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Kill complacency, not Test cricket

No excuses can be made for a pitch that's overly loaded in favour of batsmen, or for bowlers who don't give it their all

Zaheer Khan: the spearhead has been frustratingly blunt © AFP

If Test cricket ever dies, the BCCI can give itself a massive pat on the back for having administered some lethal blows. Apparently, the obsession with all things one-day cricket isn't enough. No, they need to come up with pitches like those at Motera and Mohali to ensure that Test cricket's ECG comes ever closer to a flat line.
If you can have government inquiries that take people to task for sexing up intelligence dossiers, and cooking up facts, you can surely haul someone up by the collar for masterminding this latest spit in cricket's face. The pitch at Motera was unsporting enough, but this one takes the cake, the ale and everything else on the table besides.
To term it an atrocity would be an understatement. Any surface on which the batsmen sail serenely through three days for 833 runs, losing only seven wickets, is an affront to the idea of fair play. If one of the fast bowlers went out tonight, shovel in hand, and dug up the wretched strip, you couldn't blame him. And better still, it would save us another two days of this farce.
New Zealand took it to one extreme last winter, coming up with two tracks that afforded more bounce than the average Wonderbra. India have responded with two that have shown as many signs of life as an Egyptian mummy. In the process, fans from both sides have been deprived of any sort of genuine contest. But frankly, if the authorities cared, they would have done something about it years ago.
Virender Sehwag's unfettered strokeplay - he was occasionally troubled by Ian Butler and Daniel Vettori - gave the enthusiastic crowds something to cheer, but that will be just about the only thing India take out of this series. Though New Zealand's bowlers struggled just as much in unforgiving conditions, they at least gave it their best shot, unlike some Fancy Dans in the home side.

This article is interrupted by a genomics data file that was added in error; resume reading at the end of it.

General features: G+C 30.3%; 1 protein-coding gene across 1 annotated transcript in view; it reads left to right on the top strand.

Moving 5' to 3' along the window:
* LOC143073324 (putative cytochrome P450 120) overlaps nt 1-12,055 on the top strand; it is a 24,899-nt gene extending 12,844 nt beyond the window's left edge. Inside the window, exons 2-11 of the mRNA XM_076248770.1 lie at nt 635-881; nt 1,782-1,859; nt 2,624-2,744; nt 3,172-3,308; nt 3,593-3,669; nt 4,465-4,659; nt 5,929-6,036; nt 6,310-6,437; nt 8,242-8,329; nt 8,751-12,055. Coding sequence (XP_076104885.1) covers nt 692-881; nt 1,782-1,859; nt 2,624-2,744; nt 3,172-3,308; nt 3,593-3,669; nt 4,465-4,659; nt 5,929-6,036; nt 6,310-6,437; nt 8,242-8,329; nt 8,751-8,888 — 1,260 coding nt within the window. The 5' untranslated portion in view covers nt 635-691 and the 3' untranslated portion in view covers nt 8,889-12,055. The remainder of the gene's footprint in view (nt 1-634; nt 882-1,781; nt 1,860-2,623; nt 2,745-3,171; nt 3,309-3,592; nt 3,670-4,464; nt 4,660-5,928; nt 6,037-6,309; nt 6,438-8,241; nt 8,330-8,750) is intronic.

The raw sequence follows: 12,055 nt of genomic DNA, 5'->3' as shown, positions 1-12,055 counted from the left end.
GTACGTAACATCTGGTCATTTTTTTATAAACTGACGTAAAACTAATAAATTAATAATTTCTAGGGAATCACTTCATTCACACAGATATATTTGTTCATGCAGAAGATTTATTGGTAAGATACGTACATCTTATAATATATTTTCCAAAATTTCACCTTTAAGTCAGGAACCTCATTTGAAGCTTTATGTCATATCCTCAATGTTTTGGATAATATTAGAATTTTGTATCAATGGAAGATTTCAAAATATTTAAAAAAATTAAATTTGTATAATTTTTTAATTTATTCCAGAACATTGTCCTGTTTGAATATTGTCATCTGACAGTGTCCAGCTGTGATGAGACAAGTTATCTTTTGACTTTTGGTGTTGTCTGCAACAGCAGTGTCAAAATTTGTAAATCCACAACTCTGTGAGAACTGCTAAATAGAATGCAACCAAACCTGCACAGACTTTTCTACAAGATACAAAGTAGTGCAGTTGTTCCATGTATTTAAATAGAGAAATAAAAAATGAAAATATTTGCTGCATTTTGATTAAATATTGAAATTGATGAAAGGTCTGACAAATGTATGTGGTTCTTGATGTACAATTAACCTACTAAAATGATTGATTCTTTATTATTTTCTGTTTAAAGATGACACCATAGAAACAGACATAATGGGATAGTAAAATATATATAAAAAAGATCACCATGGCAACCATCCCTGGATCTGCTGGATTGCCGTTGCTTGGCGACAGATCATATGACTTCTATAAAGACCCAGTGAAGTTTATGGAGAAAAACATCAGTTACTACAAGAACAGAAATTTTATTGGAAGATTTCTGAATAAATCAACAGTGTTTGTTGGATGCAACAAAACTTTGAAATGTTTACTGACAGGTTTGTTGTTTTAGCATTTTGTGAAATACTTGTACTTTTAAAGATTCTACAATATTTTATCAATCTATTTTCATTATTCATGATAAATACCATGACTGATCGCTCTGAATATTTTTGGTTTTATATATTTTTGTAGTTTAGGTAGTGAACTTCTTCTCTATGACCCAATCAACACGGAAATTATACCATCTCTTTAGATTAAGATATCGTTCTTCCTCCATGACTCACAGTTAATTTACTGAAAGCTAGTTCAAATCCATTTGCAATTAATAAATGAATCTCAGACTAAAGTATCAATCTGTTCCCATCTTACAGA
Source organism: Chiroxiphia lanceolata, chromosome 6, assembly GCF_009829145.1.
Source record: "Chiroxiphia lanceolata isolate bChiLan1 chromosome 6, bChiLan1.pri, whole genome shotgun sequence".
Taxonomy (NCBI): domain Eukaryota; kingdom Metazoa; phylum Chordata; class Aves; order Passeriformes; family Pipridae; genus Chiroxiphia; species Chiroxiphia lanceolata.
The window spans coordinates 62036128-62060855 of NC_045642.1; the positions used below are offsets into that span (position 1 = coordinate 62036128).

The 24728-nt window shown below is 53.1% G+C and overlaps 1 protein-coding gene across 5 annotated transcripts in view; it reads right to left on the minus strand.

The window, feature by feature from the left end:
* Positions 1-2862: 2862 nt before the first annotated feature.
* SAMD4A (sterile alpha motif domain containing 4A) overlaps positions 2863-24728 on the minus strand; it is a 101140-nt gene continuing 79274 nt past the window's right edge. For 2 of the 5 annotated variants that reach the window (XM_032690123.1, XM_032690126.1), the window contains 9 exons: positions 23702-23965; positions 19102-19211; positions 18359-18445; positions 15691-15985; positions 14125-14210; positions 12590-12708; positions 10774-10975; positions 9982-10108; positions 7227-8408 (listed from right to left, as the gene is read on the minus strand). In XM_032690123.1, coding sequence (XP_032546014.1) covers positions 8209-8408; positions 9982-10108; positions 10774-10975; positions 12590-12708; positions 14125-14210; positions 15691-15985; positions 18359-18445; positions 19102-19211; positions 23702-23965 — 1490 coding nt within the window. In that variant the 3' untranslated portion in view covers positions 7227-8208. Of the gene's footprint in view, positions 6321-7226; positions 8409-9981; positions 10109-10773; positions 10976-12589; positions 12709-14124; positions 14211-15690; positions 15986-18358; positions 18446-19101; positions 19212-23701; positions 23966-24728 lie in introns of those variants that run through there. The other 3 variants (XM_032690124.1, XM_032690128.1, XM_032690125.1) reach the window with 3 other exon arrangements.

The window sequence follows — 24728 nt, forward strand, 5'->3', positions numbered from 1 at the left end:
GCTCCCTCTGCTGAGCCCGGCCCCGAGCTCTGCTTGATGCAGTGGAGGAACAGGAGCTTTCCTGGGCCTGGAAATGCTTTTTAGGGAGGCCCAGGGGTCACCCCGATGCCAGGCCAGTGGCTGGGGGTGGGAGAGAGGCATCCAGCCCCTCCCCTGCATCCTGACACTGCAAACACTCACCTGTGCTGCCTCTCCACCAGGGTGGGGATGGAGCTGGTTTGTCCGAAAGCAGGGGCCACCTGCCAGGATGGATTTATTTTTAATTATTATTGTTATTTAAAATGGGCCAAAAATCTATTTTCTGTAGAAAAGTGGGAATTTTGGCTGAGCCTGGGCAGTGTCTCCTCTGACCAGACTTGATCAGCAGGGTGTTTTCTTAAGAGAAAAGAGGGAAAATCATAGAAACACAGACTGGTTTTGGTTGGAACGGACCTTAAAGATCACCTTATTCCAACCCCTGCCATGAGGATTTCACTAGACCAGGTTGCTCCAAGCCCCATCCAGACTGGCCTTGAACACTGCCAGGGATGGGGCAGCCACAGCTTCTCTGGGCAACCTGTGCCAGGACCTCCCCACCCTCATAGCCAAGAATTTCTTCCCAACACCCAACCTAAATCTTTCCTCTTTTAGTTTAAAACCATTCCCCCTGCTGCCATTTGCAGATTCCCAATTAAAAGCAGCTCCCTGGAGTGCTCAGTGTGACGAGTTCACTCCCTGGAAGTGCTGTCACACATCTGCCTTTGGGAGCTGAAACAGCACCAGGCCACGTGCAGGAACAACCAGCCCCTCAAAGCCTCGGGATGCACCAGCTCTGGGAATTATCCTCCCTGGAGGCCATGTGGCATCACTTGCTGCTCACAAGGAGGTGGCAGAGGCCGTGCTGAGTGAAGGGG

Backing a player is a wonderful thing, but doing so blindly is just a recipe for complacency. Even on this pancake of a pitch, Butler steamed in at well over 140 kmph, occasionally testing the batsmen with well-directed, steepling bouncers. By contrast, Zaheer Khan, supposedly the spearhead of India's pace attack, didn't top 140 even once. After that opening burst at Motera, his bowling has veered from the woeful to the pathetic. Even the best bowlers go wicket-less sometimes, but what they don't do is cut down on effort.
Harold Larwood bowled till his feet bled on concrete-hard wickets in Australia during the Bodyline series, while Malcolm Marshall decimated an England side at Headingley with one arm in plaster. So why wasn't Zaheer going at full throttle? Why was he even slower than L Balaji? If he's carrying a knock, he shouldn't have been playing. And if he was just conserving energy, the best place for that is the couch at home. There are no excuses whatsoever when you're outbowled by Sachin Tendulkar, who's hardly Damien Fleming in disguise.
Zaheer would do well to look at some videos of Andy Bichel in Perth. Bichel is a decade older, yet he bounded in like a terrier that had scented ankle throughout the two innings. Jason Gillespie and Stuart MacGill were absent injured for the bulk of the second innings, while Brett Lee was largely firing blanks, but Bichel made sure they weren't overly missed on a surface where batting was no nightmare even on the fifth day. He bowled 49.2 overs in testing conditions, finishing with 6-125 for the match.
Samuel Johnson once wrote, "He whom success has made confident of his abilities quickly claims the privilege of negligence, and looks contemptuously on the gradual advances of a rival, whom he imagines himself able to leave behind whenever he shall again summon his force to the contest. But long intervals of pleasure dissipate attention and weaken constancy; nor is it easy for him that has sunk from diligence into sloth to rouse out of his lethargy, to recollect his notions, rekindle his curiosity, and engage with his former ardour..."
There's a lesson in there somewhere. Bichel doesn't know when he'll get his next cap, and because of that, he plays every match with the intensity of a man playing his last. Insecurity isn't always a good thing, but the likes of Zaheer and Harbhajan Singh could do with an injection of some after two matches when they've done little more than paint by numbers.
Dileep Premachandran is assistant editor of Wisden Cricinfo in India.